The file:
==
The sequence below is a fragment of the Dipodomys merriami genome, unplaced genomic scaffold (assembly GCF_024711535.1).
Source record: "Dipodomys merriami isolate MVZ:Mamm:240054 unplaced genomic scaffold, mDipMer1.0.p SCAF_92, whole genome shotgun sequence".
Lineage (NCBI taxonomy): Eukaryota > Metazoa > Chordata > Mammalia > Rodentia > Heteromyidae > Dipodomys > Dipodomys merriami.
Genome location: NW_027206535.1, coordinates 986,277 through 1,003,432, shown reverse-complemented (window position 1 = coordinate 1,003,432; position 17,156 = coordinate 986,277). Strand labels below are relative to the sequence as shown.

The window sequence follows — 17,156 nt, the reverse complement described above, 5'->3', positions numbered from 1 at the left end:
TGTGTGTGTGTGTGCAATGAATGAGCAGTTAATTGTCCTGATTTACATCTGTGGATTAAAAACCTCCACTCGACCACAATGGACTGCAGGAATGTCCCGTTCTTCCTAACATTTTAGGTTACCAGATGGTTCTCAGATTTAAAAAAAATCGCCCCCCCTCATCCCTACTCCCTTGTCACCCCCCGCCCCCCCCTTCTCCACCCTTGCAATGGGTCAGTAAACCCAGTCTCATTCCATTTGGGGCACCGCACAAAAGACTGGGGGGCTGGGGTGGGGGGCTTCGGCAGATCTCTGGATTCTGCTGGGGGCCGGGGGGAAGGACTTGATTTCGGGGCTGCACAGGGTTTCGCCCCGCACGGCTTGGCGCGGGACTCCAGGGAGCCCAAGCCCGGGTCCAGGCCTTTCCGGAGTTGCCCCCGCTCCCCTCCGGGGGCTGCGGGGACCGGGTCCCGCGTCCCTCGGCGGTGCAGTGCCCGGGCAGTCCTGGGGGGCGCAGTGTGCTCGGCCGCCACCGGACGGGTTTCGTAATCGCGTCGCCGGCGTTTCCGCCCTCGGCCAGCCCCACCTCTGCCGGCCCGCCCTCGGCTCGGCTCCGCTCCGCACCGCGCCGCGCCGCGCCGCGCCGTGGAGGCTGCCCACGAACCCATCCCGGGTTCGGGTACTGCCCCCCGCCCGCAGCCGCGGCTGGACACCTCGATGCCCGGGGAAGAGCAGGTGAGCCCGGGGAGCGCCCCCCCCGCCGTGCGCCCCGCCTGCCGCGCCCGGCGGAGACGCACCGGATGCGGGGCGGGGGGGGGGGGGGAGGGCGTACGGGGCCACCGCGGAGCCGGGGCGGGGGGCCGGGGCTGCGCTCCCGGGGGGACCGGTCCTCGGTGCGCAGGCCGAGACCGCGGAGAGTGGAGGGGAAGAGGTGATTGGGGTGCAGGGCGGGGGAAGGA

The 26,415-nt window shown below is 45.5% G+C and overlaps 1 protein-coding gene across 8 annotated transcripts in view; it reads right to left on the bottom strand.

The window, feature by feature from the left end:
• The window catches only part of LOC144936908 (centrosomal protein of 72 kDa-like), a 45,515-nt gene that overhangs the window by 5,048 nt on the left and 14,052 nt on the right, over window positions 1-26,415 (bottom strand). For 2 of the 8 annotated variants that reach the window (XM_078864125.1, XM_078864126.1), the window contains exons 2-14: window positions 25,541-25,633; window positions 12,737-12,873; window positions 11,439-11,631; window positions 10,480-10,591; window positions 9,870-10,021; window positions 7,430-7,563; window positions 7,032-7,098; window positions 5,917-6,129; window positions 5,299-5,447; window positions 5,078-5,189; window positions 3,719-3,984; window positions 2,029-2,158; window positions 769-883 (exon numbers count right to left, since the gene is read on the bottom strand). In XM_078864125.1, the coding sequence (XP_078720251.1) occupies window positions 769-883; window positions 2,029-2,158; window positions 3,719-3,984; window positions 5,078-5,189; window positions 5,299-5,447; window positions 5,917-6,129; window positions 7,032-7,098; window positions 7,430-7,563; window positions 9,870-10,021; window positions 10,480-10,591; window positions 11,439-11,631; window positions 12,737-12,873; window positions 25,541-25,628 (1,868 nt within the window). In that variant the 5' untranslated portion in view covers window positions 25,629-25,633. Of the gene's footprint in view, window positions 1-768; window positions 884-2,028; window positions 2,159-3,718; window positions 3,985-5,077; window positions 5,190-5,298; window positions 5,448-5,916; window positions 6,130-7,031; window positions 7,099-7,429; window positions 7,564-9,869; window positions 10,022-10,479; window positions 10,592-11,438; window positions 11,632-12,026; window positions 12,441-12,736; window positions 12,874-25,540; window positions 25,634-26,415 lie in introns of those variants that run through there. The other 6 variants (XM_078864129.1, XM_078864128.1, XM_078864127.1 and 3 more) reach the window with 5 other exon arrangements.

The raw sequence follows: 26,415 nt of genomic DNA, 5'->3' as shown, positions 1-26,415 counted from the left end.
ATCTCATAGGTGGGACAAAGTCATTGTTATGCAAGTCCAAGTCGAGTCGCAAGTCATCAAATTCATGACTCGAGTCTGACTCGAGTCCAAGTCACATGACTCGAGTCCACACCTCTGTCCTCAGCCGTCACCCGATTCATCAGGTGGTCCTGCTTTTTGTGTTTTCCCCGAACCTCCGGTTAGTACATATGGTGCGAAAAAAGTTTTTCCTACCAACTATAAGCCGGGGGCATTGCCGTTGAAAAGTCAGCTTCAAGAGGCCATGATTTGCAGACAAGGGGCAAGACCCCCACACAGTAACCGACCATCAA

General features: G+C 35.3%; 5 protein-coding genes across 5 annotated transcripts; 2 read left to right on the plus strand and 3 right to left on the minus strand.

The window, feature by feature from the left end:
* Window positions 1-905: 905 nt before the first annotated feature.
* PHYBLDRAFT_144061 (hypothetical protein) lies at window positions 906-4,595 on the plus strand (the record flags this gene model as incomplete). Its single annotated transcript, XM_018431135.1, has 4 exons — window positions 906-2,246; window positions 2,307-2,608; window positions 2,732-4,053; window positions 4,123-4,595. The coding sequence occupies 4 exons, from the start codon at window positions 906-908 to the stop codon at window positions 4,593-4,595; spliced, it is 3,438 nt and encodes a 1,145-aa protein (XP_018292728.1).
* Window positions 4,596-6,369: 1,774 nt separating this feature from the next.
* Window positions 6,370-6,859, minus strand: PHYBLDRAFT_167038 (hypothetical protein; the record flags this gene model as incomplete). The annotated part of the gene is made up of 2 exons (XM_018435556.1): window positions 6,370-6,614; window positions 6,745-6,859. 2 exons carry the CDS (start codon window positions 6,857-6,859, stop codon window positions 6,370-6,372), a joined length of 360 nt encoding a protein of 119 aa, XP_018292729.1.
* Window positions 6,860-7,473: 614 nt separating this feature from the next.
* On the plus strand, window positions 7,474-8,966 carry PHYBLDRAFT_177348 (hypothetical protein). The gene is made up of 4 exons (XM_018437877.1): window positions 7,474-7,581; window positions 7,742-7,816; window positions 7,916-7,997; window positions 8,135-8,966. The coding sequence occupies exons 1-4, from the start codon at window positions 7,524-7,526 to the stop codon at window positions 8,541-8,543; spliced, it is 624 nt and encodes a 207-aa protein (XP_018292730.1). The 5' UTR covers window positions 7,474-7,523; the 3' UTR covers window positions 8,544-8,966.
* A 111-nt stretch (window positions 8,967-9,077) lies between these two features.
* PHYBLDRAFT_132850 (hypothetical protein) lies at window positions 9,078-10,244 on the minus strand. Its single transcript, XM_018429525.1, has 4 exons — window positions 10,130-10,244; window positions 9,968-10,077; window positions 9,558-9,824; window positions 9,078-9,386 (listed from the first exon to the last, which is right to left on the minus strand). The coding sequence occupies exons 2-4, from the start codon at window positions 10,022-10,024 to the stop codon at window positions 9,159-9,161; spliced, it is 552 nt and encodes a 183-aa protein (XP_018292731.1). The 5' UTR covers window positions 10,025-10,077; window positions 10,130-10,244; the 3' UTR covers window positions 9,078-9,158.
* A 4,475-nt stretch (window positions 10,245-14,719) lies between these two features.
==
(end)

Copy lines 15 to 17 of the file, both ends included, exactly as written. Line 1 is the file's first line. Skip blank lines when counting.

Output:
* PHYBLDRAFT_144061 (hypothetical protein) lies at window positions 906-4,595 on the plus strand (the record flags this gene model as incomplete). Its single annotated transcript, XM_018431135.1, has 4 exons — window positions 906-2,246; window positions 2,307-2,608; window positions 2,732-4,053; window positions 4,123-4,595. The coding sequence occupies 4 exons, from the start codon at window positions 906-908 to the stop codon at window positions 4,593-4,595; spliced, it is 3,438 nt and encodes a 1,145-aa protein (XP_018292728.1).
* Window positions 4,596-6,369: 1,774 nt separating this feature from the next.
* Window positions 6,370-6,859, minus strand: PHYBLDRAFT_167038 (hypothetical protein; the record flags this gene model as incomplete). The annotated part of the gene is made up of 2 exons (XM_018435556.1): window positions 6,370-6,614; window positions 6,745-6,859. 2 exons carry the CDS (start codon window positions 6,857-6,859, stop codon window positions 6,370-6,372), a joined length of 360 nt encoding a protein of 119 aa, XP_018292729.1.